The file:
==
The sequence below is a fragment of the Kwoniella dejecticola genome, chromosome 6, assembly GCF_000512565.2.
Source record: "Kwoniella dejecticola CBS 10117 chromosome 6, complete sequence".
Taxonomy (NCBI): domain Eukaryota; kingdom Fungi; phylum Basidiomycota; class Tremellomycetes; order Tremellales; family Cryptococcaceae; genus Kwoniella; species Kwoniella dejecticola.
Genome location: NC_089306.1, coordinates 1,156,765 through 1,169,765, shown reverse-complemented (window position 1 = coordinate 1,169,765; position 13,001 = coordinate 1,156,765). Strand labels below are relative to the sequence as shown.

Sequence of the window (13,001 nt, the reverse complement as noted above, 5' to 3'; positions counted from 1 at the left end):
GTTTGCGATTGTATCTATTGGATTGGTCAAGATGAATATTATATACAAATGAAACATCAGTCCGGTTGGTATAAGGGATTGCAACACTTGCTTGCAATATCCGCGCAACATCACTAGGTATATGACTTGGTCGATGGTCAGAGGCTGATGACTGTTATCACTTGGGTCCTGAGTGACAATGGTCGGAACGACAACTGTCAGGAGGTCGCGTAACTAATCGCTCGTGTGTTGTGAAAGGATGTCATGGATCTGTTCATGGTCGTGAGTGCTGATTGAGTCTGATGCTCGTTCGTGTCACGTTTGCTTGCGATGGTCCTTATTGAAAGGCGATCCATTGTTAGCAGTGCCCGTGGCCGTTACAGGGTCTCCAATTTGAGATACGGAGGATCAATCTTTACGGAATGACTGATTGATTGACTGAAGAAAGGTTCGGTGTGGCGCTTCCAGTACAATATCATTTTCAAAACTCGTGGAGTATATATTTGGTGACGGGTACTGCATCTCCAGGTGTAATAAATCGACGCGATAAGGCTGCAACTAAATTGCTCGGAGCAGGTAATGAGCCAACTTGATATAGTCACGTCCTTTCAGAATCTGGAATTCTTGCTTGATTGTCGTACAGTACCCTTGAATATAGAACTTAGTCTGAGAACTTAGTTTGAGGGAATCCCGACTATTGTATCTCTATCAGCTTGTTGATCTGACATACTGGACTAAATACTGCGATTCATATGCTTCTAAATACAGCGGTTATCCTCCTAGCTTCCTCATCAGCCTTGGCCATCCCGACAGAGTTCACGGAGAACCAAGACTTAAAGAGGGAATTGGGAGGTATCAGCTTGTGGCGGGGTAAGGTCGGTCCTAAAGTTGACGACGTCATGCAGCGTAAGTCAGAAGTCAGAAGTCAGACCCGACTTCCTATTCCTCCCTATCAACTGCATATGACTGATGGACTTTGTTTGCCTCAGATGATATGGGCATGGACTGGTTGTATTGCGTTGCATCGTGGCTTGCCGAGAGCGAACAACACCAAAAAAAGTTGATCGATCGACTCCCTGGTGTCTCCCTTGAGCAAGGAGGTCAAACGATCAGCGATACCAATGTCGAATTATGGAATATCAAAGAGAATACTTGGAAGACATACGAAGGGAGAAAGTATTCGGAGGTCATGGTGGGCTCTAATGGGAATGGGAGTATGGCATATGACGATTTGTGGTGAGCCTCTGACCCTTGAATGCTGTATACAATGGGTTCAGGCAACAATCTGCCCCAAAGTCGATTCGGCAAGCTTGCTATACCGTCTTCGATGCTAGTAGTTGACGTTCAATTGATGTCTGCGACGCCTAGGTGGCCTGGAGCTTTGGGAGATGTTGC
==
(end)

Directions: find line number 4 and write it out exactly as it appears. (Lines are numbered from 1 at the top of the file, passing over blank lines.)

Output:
Genome location: NC_089306.1, coordinates 1,156,765 through 1,169,765, shown reverse-complemented (window position 1 = coordinate 1,169,765; position 13,001 = coordinate 1,156,765). Strand labels below are relative to the sequence as shown.